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The Soil Conservation Service (NRCS) is a Federal agency that may be able to offer you some basic info about the soils and underlying bedrock in your area. The whole country has been mapped (and there's an app that displays it on your smart phone). But having some explain the technical details may be helpful to you. Their services are free, although they are primarily focused on farmers. To find them contact you Cooperative extension Office, or the USDA Ag service center.

You didn't say where you are but if you're in an area where there is strong freezing in the winter, then weeping water out of an open rock face can be a problem. As you know water expands when it freezes and that can lead to widening cracks that could lead to a rocks breaking off. Could be big or little problem, depending .....

OTOH, what you may be seeing now is leaking from a perched water table in an area that has been freshly disturbed. It's a somewhat bizarre (though natural and completely unalarming) phenomenon that results in stratified layers of an elevated water table. Water table is point where water rises naturally in the earth. It rises and falls seasonally and in some circumstances - like where I live it approaches the surface during the wnter and early spring only to recede the rest of the year. it's not just saturation from surface run-off, it's soil water rising. There is a period in most springs here where you'd swear all my fields could grow rice in paddies. But actually during the growing season, it's prime agricultural vegetable growing soil, and well-drained.

I think you should have a geo-engineer look over the lot, and then if you get the green light, I think living near a rock face would be fabulous.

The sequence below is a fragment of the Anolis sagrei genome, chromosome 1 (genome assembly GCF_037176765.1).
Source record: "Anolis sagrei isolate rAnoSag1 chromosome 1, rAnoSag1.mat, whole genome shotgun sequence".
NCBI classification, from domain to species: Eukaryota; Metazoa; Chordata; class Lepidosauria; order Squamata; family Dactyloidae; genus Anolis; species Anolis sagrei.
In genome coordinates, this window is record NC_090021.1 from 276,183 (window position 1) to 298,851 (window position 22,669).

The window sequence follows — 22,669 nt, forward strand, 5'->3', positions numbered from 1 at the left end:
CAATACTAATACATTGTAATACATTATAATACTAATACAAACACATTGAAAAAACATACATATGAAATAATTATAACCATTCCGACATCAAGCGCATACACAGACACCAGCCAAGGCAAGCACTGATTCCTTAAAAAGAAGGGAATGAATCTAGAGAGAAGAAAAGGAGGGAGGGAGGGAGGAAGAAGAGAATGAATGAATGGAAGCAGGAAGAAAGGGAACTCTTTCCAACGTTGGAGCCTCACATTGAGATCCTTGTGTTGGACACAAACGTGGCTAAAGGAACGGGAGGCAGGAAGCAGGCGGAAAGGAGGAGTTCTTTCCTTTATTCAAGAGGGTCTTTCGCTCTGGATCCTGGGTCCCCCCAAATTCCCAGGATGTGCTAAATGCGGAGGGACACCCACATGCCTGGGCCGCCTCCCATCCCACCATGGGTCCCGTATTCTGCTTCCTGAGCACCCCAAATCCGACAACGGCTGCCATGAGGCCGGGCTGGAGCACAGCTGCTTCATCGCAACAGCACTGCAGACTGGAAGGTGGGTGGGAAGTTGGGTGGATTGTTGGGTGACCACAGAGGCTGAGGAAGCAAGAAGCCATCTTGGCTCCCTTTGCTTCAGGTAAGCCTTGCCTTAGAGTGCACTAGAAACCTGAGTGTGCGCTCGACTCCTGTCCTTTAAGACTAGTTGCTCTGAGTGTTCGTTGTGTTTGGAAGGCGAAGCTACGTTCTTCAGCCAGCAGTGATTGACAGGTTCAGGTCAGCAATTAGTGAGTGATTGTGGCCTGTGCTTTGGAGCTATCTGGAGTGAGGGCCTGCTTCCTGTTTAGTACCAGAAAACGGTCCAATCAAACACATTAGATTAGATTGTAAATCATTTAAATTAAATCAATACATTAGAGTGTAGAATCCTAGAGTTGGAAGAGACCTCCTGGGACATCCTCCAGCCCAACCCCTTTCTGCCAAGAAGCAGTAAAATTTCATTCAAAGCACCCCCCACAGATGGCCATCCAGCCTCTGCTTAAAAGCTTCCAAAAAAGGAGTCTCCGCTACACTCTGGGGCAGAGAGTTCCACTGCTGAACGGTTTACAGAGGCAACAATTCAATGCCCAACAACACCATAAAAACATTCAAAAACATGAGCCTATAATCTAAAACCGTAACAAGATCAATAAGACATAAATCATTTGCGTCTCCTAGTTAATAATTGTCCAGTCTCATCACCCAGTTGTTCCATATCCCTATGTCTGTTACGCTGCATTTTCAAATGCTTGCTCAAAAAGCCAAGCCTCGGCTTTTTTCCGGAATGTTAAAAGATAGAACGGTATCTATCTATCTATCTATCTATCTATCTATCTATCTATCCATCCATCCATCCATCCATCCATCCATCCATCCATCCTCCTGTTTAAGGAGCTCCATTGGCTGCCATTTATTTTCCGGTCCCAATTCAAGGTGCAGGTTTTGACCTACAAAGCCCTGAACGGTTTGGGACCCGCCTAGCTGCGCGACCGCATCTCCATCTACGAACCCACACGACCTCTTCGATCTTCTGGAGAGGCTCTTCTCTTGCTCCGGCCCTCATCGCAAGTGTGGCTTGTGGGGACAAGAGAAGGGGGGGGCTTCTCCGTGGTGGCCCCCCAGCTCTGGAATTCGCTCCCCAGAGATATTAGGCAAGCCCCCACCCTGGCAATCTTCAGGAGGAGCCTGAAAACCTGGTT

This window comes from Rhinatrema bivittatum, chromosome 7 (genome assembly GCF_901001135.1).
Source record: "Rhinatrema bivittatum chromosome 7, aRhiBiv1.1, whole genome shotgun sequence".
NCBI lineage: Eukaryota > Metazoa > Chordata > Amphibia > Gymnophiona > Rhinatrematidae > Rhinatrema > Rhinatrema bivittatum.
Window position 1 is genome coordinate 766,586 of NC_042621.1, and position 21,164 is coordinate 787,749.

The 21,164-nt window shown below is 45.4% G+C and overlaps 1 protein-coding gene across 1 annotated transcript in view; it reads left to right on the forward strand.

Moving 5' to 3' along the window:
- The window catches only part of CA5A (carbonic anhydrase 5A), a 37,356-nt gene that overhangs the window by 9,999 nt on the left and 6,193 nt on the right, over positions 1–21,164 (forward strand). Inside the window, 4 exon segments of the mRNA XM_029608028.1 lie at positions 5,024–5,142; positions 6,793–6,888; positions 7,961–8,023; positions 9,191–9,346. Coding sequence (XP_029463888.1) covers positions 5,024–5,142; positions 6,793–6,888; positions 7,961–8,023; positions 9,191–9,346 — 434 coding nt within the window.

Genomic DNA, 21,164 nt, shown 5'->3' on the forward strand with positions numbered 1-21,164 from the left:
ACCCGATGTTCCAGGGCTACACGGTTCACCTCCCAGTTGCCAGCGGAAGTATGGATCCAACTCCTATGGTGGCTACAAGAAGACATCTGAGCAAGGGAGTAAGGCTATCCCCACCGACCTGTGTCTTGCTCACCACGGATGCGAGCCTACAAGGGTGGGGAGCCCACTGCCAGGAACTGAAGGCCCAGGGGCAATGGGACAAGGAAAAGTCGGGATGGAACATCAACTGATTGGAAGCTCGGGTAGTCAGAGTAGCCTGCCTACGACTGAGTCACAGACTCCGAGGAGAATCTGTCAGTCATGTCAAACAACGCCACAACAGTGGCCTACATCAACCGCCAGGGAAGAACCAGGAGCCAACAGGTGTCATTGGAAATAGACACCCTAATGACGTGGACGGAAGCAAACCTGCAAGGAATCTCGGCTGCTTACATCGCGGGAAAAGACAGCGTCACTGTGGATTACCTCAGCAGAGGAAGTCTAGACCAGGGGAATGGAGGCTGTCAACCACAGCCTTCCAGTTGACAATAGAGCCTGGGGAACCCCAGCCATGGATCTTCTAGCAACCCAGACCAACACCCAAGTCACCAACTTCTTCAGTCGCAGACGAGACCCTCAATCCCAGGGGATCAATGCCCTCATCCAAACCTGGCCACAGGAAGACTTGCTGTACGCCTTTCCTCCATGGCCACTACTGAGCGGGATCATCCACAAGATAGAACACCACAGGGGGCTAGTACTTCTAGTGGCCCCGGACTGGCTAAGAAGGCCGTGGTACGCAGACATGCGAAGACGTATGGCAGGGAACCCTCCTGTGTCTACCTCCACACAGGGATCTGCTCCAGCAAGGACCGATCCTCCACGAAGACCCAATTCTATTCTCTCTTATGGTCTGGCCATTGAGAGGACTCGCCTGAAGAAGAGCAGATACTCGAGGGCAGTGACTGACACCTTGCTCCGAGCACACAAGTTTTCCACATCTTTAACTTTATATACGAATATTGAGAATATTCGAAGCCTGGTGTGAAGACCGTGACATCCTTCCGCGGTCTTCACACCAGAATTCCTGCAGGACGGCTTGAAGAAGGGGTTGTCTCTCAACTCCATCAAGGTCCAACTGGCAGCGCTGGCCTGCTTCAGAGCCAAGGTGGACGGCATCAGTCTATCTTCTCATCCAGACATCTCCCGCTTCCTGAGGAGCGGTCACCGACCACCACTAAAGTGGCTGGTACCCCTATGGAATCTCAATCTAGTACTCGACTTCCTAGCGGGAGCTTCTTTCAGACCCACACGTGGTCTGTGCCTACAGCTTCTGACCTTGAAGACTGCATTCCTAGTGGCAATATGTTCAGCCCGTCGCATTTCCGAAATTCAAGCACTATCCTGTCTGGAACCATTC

Bookmark   March 14, 2013 at 11:59PM
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Thanks for the advice, L. I just emailed our local NRCS office to see what they can offer/suggest.

Oh, and I did post our location above your post--Birmingham, AL.

    Bookmark   March 15, 2013 at 10:50AM
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Well, after all this, I just spoke to my husband and he really wants to forget about this particular lot/house--not so much about the geological issues, but because choosing our own lot gives us more time for selling/financing and also we can choose our own plan/features from scratch.

So I thank you all for your advice--and I will certainly keep the NRCS folks in mind if we have any issues about the new lot!

    Bookmark   March 15, 2013 at 11:24AM
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Be aware that one tactic of production builders is to sell "premium" lots adjacent to open space and eventually build on the open space.

    Bookmark   March 19, 2013 at 1:41PM
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"We're in Birmingham, AL (hence the name ;-)"

I thought you just liked hamsters!
I would never have guessed a location from that screen name! :-)

    Bookmark   March 19, 2013 at 2:24PM
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Dear Invisible,

Yes, I woke up one morning recently and said to my husband, "Hey: how do we know they won't start to build on the property behind us that they are now charging extra for?" We drove down there early Sunday morning to walk around with no one hassling us and it looks fairly impossible to build further since it's the side of a hill (as a native Chicagoan, I"m tempted to say "mountain" but after having also lived in California, I guess I'd say "hill" in this case). It's hard to tell, but it looks like it's too rugged and steep.

But I've seen them put houses up where I'd never dream a house could go--so that's one reason we're thinking of waiting a few years to see how this subdivision turns out. We may kick ourselves later, but I'd rather kick myself from the security of our present house than be in the midst of a real problem.

LuAnn, it took awhile for us to live here before we found out that locals abbreviate it Bham. :-)

    Bookmark   March 19, 2013 at 5:19PM
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Are you in the city or country? You could also go to the building dept either country or city and find out more. Some depts will even share tidbits about the builder, not saying either bad or good, but you should be able to find out additional information. How long he has been building in the area, any complaints, problems, does he get all the permits? and what subcontractors he uses. Just make sure everything that is brought on the property is paid for, so you don't get stuck paying twice. Is this an Independent contractor-or is he a tract person. Lots of things to check out before you put cash out. Good luck and I would go with the forest, because water can move dirt quite fast.

    Bookmark   March 20, 2013 at 3:43PM